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Daily Monetary Policy Shocks and the Delayed Response of New Home Sales

  • James D. Hamilton

This paper offers an explication of the hump-shaped response of real economic activity to changes in monetary policy, focusing on the particular channel operating through new home sales. I suggest that the conventional notion of a monetary policy shock as a surprise change in the fed funds rate is misspecified. The primary news for market participants is not what the Fed just did, but is instead new information about what the Fed is going to do in the near future. Revisions in these anticipations show up instantaneously in long-term mortgage rates. Although mortgage rates respond well before the Fed actually changes its target rate, home sales do not respond until much later. The paper attributes this delay to cross-sectional heterogeneity in search times. This framework offers a description of the lags in the effects of monetary policy that is both more detailed, allowing us in principle to measure the consequences at the daily frequency, and more believable than traditional measures.

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File URL: http://www.nber.org/papers/w14223.pdf
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Paper provided by National Bureau of Economic Research, Inc in its series NBER Working Papers with number 14223.

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Date of creation: Aug 2008
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Publication status: published as Hamilton, James D., 2008. "Daily monetary policy shocks and new home sales," Journal of Monetary Economics, Elsevier, vol. 55(7), pages 1171-1190, October.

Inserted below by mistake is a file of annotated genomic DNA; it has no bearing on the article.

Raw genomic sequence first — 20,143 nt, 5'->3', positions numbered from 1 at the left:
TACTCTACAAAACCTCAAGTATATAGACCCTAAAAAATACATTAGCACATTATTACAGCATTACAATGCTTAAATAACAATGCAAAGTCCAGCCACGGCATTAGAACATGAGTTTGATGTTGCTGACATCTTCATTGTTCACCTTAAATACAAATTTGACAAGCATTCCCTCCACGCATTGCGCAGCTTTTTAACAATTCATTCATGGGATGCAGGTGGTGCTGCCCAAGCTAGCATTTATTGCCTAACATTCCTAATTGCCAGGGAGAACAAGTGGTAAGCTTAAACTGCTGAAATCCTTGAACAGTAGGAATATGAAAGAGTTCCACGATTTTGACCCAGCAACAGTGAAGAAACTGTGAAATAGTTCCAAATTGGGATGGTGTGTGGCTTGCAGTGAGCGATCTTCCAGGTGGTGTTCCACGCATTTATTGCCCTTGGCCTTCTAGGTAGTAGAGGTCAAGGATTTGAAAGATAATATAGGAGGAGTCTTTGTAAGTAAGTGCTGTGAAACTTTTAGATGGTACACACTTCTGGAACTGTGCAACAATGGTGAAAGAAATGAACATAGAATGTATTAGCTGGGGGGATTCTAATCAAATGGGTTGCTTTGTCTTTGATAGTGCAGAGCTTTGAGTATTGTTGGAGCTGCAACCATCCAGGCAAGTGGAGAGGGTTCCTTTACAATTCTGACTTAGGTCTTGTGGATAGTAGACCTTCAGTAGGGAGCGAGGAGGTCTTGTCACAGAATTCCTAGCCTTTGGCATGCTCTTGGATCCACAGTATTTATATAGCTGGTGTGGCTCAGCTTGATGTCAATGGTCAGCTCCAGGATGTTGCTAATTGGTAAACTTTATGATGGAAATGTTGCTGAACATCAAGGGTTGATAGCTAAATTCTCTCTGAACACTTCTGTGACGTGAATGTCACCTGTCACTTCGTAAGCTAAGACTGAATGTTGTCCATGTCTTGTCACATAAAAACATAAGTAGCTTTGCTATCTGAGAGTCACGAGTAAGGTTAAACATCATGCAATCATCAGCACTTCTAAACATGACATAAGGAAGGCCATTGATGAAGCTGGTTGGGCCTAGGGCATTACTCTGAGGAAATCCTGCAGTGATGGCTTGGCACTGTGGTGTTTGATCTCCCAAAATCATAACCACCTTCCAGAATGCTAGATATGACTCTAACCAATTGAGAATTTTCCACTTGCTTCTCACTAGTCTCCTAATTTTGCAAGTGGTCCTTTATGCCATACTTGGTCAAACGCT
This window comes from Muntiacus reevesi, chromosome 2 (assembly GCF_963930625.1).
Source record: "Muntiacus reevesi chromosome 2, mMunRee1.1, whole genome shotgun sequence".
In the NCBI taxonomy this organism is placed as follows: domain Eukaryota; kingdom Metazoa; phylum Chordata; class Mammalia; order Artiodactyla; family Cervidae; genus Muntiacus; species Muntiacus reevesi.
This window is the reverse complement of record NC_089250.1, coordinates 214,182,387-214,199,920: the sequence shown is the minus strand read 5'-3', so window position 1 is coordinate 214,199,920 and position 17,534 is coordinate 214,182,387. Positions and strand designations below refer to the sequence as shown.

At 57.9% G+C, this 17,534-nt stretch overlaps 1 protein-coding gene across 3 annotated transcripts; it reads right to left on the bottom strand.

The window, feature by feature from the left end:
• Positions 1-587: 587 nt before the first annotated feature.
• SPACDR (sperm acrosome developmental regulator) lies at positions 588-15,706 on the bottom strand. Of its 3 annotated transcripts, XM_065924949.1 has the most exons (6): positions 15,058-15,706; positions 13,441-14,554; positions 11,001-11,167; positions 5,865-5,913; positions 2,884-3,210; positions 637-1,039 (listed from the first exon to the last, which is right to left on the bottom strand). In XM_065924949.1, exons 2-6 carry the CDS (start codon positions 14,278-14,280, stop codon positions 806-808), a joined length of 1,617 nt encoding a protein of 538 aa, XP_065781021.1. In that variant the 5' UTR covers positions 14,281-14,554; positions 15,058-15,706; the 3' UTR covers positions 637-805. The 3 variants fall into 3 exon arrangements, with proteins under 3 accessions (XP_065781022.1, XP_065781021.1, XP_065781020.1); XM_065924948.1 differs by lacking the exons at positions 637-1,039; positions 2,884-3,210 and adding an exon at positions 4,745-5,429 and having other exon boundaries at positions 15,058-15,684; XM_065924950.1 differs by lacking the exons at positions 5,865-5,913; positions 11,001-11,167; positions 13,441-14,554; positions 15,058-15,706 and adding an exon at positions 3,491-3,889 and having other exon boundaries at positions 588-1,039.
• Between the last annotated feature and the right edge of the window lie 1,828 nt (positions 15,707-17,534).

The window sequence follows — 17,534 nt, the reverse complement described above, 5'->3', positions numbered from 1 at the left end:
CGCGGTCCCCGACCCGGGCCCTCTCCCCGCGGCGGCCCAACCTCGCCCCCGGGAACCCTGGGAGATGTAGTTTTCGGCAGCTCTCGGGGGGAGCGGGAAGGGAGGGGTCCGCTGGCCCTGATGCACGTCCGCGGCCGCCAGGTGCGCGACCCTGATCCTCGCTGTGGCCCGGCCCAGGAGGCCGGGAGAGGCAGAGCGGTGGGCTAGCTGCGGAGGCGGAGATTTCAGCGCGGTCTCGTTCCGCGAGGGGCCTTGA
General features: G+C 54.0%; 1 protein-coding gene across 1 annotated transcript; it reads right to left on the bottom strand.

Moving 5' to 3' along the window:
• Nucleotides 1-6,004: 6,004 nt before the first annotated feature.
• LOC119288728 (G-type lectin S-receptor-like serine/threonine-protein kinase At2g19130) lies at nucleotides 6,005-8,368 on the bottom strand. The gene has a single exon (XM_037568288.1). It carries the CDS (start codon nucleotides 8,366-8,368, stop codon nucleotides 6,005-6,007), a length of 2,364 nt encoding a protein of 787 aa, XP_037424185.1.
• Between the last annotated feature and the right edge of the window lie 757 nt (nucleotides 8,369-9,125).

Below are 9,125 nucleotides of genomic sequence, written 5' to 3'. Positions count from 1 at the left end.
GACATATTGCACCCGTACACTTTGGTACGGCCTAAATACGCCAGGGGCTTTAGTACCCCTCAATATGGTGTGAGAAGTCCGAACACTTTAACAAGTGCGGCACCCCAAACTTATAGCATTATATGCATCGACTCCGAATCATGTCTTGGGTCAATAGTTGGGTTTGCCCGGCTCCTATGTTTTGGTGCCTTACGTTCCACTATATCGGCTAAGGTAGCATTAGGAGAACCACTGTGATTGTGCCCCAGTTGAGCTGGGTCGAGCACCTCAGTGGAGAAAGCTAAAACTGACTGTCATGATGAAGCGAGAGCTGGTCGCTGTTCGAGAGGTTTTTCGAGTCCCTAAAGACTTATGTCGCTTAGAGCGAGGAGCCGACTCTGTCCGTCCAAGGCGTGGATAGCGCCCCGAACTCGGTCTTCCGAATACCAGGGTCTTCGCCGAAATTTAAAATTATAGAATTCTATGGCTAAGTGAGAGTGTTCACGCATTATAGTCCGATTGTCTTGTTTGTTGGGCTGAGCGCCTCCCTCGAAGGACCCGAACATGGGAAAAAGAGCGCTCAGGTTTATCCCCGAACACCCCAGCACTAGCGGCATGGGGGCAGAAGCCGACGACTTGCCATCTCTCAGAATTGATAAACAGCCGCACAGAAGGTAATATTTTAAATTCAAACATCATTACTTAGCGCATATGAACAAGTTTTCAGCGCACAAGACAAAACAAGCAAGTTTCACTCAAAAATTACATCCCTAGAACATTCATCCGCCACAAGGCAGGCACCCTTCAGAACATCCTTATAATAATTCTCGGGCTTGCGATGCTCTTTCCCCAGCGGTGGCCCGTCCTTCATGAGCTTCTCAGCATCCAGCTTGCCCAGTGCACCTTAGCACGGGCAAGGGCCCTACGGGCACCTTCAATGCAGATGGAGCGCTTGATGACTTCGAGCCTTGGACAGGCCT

Handle: RePEc:nbr:nberwo:14223
Note: EFG ME
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  1. Piazzesi, Monika & Swanson, Eric T., 2008. "Futures prices as risk-adjusted forecasts of monetary policy," Journal of Monetary Economics, Elsevier, vol. 55(4), pages 677-691, May.
  2. Refet S. Gürkaynak & Brian Sack & Eric Swanson, 2006. "Market-based measures of monetary policy expectations," Working Paper Series 2006-04, Federal Reserve Bank of San Francisco.
  3. Jon Faust & Eric Swanson & and Jonathan H. Wright, 2002. "Identifying vars based on high frequency futures data," International Finance Discussion Papers 720, Board of Governors of the Federal Reserve System (U.S.).
  4. William Poole & Robert Rasche, 2000. "Perfecting the Market's Knowledge of Monetary Policy," Journal of Financial Services Research, Springer, vol. 18(2), pages 255-298, December.
  5. Nakamura, Alice & Nakamura, Masao, 1981. "On the Relationships among Several Specification Error Tests Presented by Durbin, Wu, and Hausman," Econometrica, Econometric Society, vol. 49(6), pages 1583-88, November.
  6. Brissimis, Sophocles N. & Magginas, Nicholas S., 2006. "Forward-looking information in VAR models and the price puzzle," Journal of Monetary Economics, Elsevier, vol. 53(6), pages 1225-1234, September.
  7. Eric Ghysels & Pedro Santa-Clara & Rossen Valkanov, 2004. "The MIDAS Touch: Mixed Data Sampling Regression Models," CIRANO Working Papers 2004s-20, CIRANO.
  8. Gurkaynak, Refet S & Sack, Brian & Swanson, Eric T, 2005. "Do Actions Speak Louder Than Words? The Response of Asset Prices to Monetary Policy Actions and Statements," MPRA Paper 820, University Library of Munich, Germany.
  9. Andrew Harvey (ed.), 1994. "Time Series," Books, Edward Elgar, volume 0, number 599.
  10. Glenn D. Rudebusch, 1996. "Do measures of monetary policy in a VAR make sense?," Working Papers in Applied Economic Theory 96-05, Federal Reserve Bank of San Francisco.
  11. Lawrence J. Christiano & Martin Eichenbaum & Charles L. Evans, 1998. "Monetary Policy Shocks: What Have We Learned and to What End?," NBER Working Papers 6400, National Bureau of Economic Research, Inc.
  12. Monika Piazzesi, 2002. "The Fed and Interest Rates - A High-Frequency Identification," American Economic Review, American Economic Association, vol. 92(2), pages 90-95, May.
  13. Refet S. Gürkaynak & Brian Sack & Eric Swanson, 2005. "The Sensitivity of Long-Term Interest Rates to Economic News: Evidence and Implications for Macroeconomic Models," American Economic Review, American Economic Association, vol. 95(1), pages 425-436, March.
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